Bipartisanship Lives! Everyone is Angry about Cowardice and Corruption
Despite what you might have heard, bipartisanship is alive and well throughout the land.
Democrats and Republicans agree on at least one thing: They’re equally disgusted that many politicians who supposedly represent their interests are more concerned with getting re-elected than with making wise decisions.
That’s just one of the findings of the 2019 Public Affairs Pulse Survey, published by the Public Affairs Council and conducted by Morning Consult, that sheds new light on the murky backwaters of the Washington, D.C., “swamp.” Of the 10 political practices and controversies evaluated in the poll of 2,200 Americans, the public’s top concern is politicians who don’t seem to have the courage of their convictions. It’s that issue that brings Democrats and Republicans together.
Fully 75% of Democrats and 72% of Republicans express that opinion, which is closely followed by their opposition to outright corruption. Seventy-three percent of Democrats and 67% of Republicans consider it a major problem that politicians use their power and influence to make money. Other top-tier concerns are excessive partisanship and elected officials spending too much time raising money for their next election.
The chief problem with politics might be the politicians, but Americans also say the news media isn’t making things better. Over the past 12 months, trust in the media has declined. More than 50% of participants say they don’t trust the political news as reported in major outlets.
There are also indications that they don’t put much stock in what one politician in particular says. The Washington reporters who follow President Donald Trump’s tweets seem to take them much more seriously than the public does. Only 15% of those surveyed even read Trump’s tweets very often, via Twitter or in news reports, and 63% say they rarely or never pay attention to them. That includes people who strongly approve of the president’s performance.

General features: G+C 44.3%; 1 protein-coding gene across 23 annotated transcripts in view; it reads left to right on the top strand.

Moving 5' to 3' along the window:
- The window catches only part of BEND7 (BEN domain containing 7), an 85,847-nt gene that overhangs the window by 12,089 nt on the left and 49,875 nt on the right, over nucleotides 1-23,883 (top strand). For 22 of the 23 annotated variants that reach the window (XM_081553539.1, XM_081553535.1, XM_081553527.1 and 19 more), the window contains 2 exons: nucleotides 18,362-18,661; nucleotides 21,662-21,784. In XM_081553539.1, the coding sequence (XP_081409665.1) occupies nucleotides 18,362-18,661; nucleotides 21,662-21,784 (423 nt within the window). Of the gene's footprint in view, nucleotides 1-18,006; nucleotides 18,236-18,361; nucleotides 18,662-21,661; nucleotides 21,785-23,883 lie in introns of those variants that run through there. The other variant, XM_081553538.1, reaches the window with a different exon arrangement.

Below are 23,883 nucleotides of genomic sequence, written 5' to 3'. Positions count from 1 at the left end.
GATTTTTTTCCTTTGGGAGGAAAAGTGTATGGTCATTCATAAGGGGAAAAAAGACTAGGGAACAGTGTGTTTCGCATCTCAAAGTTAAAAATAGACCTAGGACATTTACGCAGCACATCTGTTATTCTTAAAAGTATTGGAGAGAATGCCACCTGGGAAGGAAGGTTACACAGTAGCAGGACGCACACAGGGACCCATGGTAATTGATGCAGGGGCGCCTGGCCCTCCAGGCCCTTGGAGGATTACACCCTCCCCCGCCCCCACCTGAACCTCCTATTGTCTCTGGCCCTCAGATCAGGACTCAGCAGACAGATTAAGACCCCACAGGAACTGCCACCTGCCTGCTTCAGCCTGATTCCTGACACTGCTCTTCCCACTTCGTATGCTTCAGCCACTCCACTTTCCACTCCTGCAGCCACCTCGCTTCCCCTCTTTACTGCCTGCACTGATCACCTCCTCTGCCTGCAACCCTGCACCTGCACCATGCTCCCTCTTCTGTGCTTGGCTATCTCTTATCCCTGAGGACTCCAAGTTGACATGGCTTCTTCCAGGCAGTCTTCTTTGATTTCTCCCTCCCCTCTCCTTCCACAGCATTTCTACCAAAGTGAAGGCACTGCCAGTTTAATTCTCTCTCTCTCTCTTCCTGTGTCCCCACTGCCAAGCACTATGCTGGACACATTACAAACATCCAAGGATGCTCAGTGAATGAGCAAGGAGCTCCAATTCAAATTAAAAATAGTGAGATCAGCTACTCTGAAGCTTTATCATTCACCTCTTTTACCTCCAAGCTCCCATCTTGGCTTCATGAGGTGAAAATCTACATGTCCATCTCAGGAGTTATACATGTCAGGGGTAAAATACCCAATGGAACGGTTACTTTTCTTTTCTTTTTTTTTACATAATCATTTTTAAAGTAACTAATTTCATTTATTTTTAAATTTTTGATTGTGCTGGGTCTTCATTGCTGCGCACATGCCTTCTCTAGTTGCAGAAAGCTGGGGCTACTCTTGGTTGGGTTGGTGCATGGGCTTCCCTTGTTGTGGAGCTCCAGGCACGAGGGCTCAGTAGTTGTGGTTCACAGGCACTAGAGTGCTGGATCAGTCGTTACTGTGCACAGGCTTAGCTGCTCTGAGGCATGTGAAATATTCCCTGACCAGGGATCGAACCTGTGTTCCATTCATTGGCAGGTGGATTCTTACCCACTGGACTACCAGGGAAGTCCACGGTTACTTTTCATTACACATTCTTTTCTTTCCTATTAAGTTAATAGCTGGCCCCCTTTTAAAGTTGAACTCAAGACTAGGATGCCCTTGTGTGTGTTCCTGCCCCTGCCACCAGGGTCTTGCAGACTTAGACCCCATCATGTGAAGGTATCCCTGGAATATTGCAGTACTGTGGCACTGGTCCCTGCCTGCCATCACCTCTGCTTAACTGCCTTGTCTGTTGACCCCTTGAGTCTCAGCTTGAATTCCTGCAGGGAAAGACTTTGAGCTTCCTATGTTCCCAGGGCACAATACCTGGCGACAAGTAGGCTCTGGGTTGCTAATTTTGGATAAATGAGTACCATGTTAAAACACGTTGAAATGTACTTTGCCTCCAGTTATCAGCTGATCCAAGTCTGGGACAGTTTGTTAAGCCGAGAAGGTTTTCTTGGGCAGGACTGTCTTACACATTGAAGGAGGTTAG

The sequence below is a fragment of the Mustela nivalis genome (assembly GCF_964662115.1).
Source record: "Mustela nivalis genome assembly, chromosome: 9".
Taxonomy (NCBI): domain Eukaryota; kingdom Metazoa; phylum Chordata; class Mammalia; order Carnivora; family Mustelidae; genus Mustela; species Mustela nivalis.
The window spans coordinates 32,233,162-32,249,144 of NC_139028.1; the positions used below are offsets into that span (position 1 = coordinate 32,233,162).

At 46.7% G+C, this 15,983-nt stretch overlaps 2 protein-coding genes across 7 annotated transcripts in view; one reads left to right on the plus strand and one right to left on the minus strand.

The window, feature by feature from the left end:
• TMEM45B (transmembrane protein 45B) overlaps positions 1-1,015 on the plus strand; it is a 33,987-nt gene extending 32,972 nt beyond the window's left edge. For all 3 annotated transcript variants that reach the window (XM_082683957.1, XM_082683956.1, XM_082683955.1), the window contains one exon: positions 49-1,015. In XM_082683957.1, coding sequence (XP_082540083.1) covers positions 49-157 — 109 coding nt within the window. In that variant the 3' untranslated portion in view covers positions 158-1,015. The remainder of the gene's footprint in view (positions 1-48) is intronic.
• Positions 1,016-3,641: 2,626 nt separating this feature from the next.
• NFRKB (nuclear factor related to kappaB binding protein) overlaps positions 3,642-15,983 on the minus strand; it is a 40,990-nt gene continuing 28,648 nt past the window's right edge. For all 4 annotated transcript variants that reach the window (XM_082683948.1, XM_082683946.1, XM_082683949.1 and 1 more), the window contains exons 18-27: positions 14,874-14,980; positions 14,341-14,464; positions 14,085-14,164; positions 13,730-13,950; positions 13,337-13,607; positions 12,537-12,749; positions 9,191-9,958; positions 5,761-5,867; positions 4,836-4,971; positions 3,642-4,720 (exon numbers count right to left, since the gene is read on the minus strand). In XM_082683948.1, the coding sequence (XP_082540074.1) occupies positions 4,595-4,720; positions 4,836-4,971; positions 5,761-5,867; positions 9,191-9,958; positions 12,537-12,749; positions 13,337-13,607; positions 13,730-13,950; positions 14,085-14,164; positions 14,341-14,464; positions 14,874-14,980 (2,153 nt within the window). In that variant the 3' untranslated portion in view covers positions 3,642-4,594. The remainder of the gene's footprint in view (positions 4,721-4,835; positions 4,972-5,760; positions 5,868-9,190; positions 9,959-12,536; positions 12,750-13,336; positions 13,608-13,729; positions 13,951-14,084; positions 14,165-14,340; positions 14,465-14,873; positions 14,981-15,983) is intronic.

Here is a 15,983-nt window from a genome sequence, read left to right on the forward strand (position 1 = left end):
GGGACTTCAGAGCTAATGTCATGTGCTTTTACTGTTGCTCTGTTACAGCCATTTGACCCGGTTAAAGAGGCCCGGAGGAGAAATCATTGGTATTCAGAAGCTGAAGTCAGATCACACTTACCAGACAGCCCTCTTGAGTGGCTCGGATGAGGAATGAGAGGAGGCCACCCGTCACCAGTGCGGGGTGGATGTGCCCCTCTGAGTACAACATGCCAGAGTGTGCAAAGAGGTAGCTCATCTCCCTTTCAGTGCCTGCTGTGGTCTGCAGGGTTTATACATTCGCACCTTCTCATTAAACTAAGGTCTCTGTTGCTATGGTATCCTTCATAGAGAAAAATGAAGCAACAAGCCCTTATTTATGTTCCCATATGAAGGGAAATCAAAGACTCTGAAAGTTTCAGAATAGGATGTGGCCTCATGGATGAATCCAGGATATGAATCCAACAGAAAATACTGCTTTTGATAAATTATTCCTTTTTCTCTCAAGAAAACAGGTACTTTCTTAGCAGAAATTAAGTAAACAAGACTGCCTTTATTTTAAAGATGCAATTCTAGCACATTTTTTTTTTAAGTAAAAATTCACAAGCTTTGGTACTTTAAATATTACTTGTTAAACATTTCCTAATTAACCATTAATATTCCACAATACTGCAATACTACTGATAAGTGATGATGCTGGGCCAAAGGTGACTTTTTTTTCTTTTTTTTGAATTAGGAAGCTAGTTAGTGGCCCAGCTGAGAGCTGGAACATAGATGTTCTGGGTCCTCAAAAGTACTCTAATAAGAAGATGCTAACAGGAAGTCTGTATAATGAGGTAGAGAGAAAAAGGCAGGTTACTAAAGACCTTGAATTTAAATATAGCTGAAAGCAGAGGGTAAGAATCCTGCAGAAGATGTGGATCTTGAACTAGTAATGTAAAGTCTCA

Only 29% of Americans who like the job Trump is doing read his tweets very often, which is up from 24% in 2018, when the Pulse survey was among the first to study the impact of his Twitter use.
Even so, only a small percentage of those who read his tweets, including supporters, say that their view of an individual or a company is affected by what the president says. In fact, for some Americans, Trump’s attacks backfire. They like a company more when he criticizes it, or less when he praises it.
Maybe it’s no surprise, in such a messy political environment, that Americans believe their country’s influence in the world is declining. In three key areas — economic policy, foreign policy and the promotion of our values — respondents say U.S. global influence is waning. Thirty-eight percent say the federal government still exercises a great deal of economic influence in the world, but 35% say that influence is going down. Only 27% believe it is increasing.
Trump supporters, as might be expected, tend to view the situation more favorably than his opponents. Similar percentages apply to our foreign policy and to our ability to spread our commitment to freedom and democracy.
Despite the White House’s efforts to loosen regulations on U.S. businesses, a higher percentage of Americans (46%) say the Trump administration’s actions have hurt American companies more than helped them (31%).
Money and Lobbying
Money might be the mother’s milk of politics, but a lot of Americans now seem to think that milk has curdled. Sixty-two percent of survey participants said politicians spend too much time raising money to get re-elected and 52% are concerned about the power and influence of super PACs.
But one of the least worrisome factors rated by participants — trailing nine others — was the use of PACs by companies, unions and nonprofits to support candidates. Only 39% consider PACs a “major problem.”
While lobbying in general is often controversial, says the executive summary of the report, companies that articulate why they are lobbying meet the public’s approval — especially if their goal is to protect jobs (62%), create a level playing field with competitors (54%) or support social causes (53%). Only small percentages of respondents said these forms of advocacy were not acceptable.
Although Americans express doubts about the conduct and values of elected officials, they continue to believe that government regulation of business is needed to protect the public. By five percentage points, more Americans think regulation does more good than harm, rather than the reverse.
“Most Americans are cynical about Washington — and for good reason,” said Public Affairs Council President Doug Pinkham. “We who work here need to understand those feelings and do what we can to restore public trust. In the meantime, it doesn’t help that many politicians are viewed as self-serving, overly partisan or even corrupt.”
More detailed findings from the 2019 Public Affairs Pulse Survey can be found here.
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